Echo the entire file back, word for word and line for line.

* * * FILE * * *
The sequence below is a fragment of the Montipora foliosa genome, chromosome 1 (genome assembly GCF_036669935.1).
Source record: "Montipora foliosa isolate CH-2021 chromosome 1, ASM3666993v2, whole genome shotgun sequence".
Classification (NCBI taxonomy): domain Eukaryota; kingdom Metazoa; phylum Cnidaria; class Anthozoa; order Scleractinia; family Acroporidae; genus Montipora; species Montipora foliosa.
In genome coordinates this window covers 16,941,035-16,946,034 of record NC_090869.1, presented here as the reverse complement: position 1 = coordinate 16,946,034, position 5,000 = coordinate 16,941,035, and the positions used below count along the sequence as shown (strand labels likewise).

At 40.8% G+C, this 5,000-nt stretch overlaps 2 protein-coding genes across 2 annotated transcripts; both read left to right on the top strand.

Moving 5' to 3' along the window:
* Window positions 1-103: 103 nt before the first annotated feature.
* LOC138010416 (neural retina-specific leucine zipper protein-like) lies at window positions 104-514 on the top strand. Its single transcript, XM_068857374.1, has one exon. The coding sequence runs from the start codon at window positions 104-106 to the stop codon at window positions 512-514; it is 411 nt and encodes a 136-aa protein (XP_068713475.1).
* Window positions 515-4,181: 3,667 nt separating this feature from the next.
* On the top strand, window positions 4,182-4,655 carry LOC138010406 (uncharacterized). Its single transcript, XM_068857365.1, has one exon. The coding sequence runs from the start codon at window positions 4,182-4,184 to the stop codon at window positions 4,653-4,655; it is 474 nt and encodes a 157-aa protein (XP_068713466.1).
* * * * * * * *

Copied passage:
The sequence below is a fragment of the Montipora foliosa genome, chromosome 1 (genome assembly GCF_036669935.1).
Source record: "Montipora foliosa isolate CH-2021 chromosome 1, ASM3666993v2, whole genome shotgun sequence".
Classification (NCBI taxonomy): domain Eukaryota; kingdom Metazoa; phylum Cnidaria; class Anthozoa; order Scleractinia; family Acroporidae; genus Montipora; species Montipora foliosa.
In genome coordinates this window covers 16,941,035-16,946,034 of record NC_090869.1, presented here as the reverse complement: position 1 = coordinate 16,946,034, position 5,000 = coordinate 16,941,035, and the positions used below count along the sequence as shown (strand labels likewise).

At 40.8% G+C, this 5,000-nt stretch overlaps 2 protein-coding genes across 2 annotated transcripts; both read left to right on the top strand.

Moving 5' to 3' along the window:
* Window positions 1-103: 103 nt before the first annotated feature.
* LOC138010416 (neural retina-specific leucine zipper protein-like) lies at window positions 104-514 on the top strand. Its single transcript, XM_068857374.1, has one exon. The coding sequence runs from the start codon at window positions 104-106 to the stop codon at window positions 512-514; it is 411 nt and encodes a 136-aa protein (XP_068713475.1).
* Window positions 515-4,181: 3,667 nt separating this feature from the next.
* On the top strand, window positions 4,182-4,655 carry LOC138010406 (uncharacterized). Its single transcript, XM_068857365.1, has one exon. The coding sequence runs from the start codon at window positions 4,182-4,184 to the stop codon at window positions 4,653-4,655; it is 474 nt and encodes a 157-aa protein (XP_068713466.1).